Many years after Psalm 104 was written, we hear from Jesus on how to live well and wisely on earth as he draws his disciples’ attention to the natural world—most notably, to the birds of the air and lilies of the field (Matthew 6:26-29). Jesus calls on them to open their eyes and shed any anxiety when they see how God’s resources are sufficient for all of his creation.

John Wesley understood the profound interconnectedness of creation. In the preface of his book A Survey of the Wisdom of God in the Creation, he wrote, “By acquainting ourselves with subjects in natural philosophy, we enter into a kind of association with nature’s works, and unite in the general concert of her extensive choir. By thus acquainting ourselves with the works of nature, we become as it were a member of her family, a participant in her felicities.” In another sermon, he spoke of new creation in terms of uninterrupted communion with the Father, Son, and Spirit, a “…continual enjoyment of the Three-One God, and of all creatures in him!” (emphasis mine). He held the view that the whole of the created community participates in God’s work of restoration and redemption. Later in life, he speaks of a life of holiness as a life by which humanity would delight in and enjoy creation all the more.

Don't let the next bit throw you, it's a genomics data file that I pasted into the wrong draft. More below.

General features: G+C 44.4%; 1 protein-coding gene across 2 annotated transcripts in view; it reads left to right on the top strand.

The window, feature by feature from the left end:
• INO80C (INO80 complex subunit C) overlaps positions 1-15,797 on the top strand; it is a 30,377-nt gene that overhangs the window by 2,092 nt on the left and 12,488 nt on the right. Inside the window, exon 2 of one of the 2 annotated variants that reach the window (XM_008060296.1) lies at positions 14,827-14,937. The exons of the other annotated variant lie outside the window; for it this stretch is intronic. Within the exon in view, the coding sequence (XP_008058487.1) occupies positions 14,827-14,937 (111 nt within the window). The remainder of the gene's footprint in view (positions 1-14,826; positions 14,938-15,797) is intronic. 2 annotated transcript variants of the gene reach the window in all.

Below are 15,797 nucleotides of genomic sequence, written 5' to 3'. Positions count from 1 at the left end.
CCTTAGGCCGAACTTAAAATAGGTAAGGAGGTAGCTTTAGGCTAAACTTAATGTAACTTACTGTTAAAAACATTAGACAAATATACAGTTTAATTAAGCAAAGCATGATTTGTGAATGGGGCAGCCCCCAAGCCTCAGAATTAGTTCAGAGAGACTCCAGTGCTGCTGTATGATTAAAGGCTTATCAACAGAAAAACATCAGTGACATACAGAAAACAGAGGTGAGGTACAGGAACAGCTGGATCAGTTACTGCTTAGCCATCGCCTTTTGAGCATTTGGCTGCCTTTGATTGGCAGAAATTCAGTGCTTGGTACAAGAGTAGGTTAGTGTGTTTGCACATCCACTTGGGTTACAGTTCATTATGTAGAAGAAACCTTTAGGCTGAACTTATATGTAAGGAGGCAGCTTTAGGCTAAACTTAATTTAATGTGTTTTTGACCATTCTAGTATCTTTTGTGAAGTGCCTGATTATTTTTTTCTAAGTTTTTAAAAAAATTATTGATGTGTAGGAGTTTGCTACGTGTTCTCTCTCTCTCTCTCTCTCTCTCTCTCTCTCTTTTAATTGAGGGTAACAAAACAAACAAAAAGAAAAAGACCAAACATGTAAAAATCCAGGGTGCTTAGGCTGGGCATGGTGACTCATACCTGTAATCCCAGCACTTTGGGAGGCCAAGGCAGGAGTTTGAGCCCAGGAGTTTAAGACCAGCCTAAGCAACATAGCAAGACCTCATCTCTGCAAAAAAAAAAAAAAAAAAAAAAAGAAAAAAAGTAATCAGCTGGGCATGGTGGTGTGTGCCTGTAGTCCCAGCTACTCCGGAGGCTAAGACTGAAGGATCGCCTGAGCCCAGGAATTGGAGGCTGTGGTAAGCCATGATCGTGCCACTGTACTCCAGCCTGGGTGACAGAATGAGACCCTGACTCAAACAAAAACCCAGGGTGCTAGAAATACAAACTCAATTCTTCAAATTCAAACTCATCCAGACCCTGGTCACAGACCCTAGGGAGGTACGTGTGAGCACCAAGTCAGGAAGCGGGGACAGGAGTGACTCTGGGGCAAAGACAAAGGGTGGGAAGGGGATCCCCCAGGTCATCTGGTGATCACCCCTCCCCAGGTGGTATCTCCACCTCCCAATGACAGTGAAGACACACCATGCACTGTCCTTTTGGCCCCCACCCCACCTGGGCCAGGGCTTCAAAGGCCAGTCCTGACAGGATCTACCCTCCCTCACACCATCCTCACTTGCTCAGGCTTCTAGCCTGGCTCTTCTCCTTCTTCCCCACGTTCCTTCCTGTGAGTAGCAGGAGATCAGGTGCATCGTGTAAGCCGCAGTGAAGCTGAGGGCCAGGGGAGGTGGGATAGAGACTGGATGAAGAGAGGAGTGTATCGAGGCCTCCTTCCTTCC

Yet, for all his delighted attention and expressed wonder, the Psalmist remains grounded and conscious of the realities of brokenness. A dissonant note creeps into this symphony of beauty when the Psalmist exhorts God to vanquish the wicked. His petition is a reminder that man is fully capable of wreaking havoc on the created order. To me, this carries echoes of Jeremiah in Jeremiah 12:4, “How long will the land mourn and the grass of every field wither? For the evil of those who dwell in it the beasts and the birds are swept away”; and Hosea 4:3, Therefore the land mourns, and all who dwell in it languish, and also the beasts of the field and the birds of the heavens, and even the fish of the sea are taken away. We need to ponder deeply the consequences if we are lax in our task as stewards and carers of God’s marvellous earth.

Doubtless, we live in a world of wounds, but it is possible to live in loving attention and wonder. Let us join the Psalmist as well as the whole chorus of creation in singing hallelujah to our great God—to be lost (and found!) in wonder, love, and praise.

Prarthini Selveindran is a volunteer with A Rocha International, an international network of environmental organizations with Christian ethos and co-editor of the book God’s Gardeners: Creation Care Stories from Singapore and Malaysia, published as part of her work with Friends of A Rocha in Singapore. She currently serves with the Fellowship of Evangelical Students (FES) Singapore, and worships at Charis Methodist Church.